Aishwarya Pissay becomes the first Indian ever to win a world title in motorsport. Agencies
Aishwarya Pissay, the 23-year old from Bengaluru, India, created history by annexing the FIM World Cup in the women’s category post the final round of the championship on Sunday. She became the first Indian ever to win a world title in motorsport. Aishwarya also finished second in the FIM Junior category on conclusion of the four-round championship.
Aishwarya, who won the first round in Dubai and was placed third (Portugal), fifth (Spain) and fourth (Hungary) in the subsequent outings, finished with a tally of 65 points, just four ahead of Portugal’s Rita Vieira in the final overall standings for women. She was placed second in the Junior category with 46 points, behind championship winner Tomas de Gavardo (60) of Chile.
Going into the Hungarian Baja, Aishwarya (52) and Vieira (45) were the top contenders for the World Cup. The fourth place finish earned the Indian 13 points while Vieira, who was placed third, garnered 16.
An ecstatic Aishwarya, sponsored by TVS Racing, Sidvin, Mountain Dew, Scott Motorsports India, K&N, Cult Sport and BigRock Dirt Park, said after the podium ceremonies: “It’s absolutely overwhelming. I am out of words. After what happened last year, my first international season, when I crashed in Spain Baja and suffered career-threatening injuries, to come out and win the championship, is a great feeling.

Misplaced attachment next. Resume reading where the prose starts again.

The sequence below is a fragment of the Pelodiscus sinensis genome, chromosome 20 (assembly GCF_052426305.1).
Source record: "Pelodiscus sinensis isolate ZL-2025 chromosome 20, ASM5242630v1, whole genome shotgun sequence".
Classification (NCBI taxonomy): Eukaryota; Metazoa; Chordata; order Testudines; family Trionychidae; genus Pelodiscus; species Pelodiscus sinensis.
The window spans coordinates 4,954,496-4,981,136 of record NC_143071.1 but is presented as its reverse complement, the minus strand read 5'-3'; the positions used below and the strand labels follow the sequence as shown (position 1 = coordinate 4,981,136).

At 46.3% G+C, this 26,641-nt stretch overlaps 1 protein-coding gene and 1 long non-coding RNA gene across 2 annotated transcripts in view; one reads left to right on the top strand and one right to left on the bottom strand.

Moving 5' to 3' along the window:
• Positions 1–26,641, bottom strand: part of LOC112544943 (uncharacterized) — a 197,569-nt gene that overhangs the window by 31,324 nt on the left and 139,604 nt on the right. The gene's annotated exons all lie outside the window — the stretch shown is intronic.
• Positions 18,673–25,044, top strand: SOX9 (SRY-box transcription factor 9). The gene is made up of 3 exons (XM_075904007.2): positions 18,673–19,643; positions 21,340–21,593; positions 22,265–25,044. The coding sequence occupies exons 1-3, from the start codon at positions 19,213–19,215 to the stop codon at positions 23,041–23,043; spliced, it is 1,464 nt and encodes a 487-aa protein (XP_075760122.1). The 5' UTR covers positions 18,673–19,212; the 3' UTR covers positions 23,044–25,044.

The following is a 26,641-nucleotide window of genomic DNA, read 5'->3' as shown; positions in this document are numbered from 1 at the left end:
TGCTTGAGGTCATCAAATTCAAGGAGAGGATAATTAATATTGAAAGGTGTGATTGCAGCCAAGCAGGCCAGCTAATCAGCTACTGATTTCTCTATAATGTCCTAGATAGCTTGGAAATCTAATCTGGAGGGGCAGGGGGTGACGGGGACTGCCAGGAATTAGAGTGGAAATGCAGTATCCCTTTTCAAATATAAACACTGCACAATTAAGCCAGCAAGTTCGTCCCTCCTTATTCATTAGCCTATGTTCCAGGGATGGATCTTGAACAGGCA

“It was a tough phase of my life, but I believed in myself and was determined to get back on the bike which I did after nearly six months. So, winning the World Cup is huge for me and I will look to better my performance having gained this experience. I also hope I will be able to get more sponsors on board and eventually realise my dream of participating in and finishing the Dakar Rally (considered World’s most difficult cross-country race). In any case, I will pursue that dream no matter what.”
Reflecting on her Hungarian Baja performance, Aishwarya said: “Without a doubt, the Hungarian Baja was one of my best races though I didn’t win. It wasn’t an easy race. Given the nature of the terrain, it was more of endurance than just pace. I was riding a smaller bike (250cc) as against the 450cc bikes other girls were on. So, there was always a difference of 20-25 minutes between me and the other riders.
“Also, I was wrongly given a road penalty for early check-in which wasn’t my fault. All these factors added to my time. On the positive side, I was happy that I was closing the gap between me and other riders in front of me. I was able to get within seven minutes of Rita (Vieira) and that gave me the confidence. However, it was more about finishing the race and I was focussed on that.”